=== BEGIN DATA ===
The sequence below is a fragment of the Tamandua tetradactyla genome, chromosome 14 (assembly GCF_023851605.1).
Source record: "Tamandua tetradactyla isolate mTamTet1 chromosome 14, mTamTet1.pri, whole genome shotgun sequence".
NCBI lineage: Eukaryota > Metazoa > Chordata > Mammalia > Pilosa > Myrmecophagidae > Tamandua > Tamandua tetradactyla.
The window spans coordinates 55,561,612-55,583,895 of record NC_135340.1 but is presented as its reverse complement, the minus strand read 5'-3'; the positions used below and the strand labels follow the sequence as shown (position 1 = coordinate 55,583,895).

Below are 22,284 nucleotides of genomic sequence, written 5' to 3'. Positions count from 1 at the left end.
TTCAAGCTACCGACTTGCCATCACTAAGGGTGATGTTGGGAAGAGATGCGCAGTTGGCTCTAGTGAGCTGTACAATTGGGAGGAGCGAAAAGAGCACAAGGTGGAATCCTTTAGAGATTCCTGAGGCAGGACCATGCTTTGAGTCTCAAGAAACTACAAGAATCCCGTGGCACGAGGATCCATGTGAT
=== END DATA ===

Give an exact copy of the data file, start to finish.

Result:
The sequence below is a fragment of the Tamandua tetradactyla genome, chromosome 14 (assembly GCF_023851605.1).
Source record: "Tamandua tetradactyla isolate mTamTet1 chromosome 14, mTamTet1.pri, whole genome shotgun sequence".
NCBI lineage: Eukaryota > Metazoa > Chordata > Mammalia > Pilosa > Myrmecophagidae > Tamandua > Tamandua tetradactyla.
The window spans coordinates 55,561,612-55,583,895 of record NC_135340.1 but is presented as its reverse complement, the minus strand read 5'-3'; the positions used below and the strand labels follow the sequence as shown (position 1 = coordinate 55,583,895).

Below are 22,284 nucleotides of genomic sequence, written 5' to 3'. Positions count from 1 at the left end.
TTCAAGCTACCGACTTGCCATCACTAAGGGTGATGTTGGGAAGAGATGCGCAGTTGGCTCTAGTGAGCTGTACAATTGGGAGGAGCGAAAAGAGCACAAGGTGGAATCCTTTAGAGATTCCTGAGGCAGGACCATGCTTTGAGTCTCAAGAAACTACAAGAATCCCGTGGCACGAGGATCCATGTGAT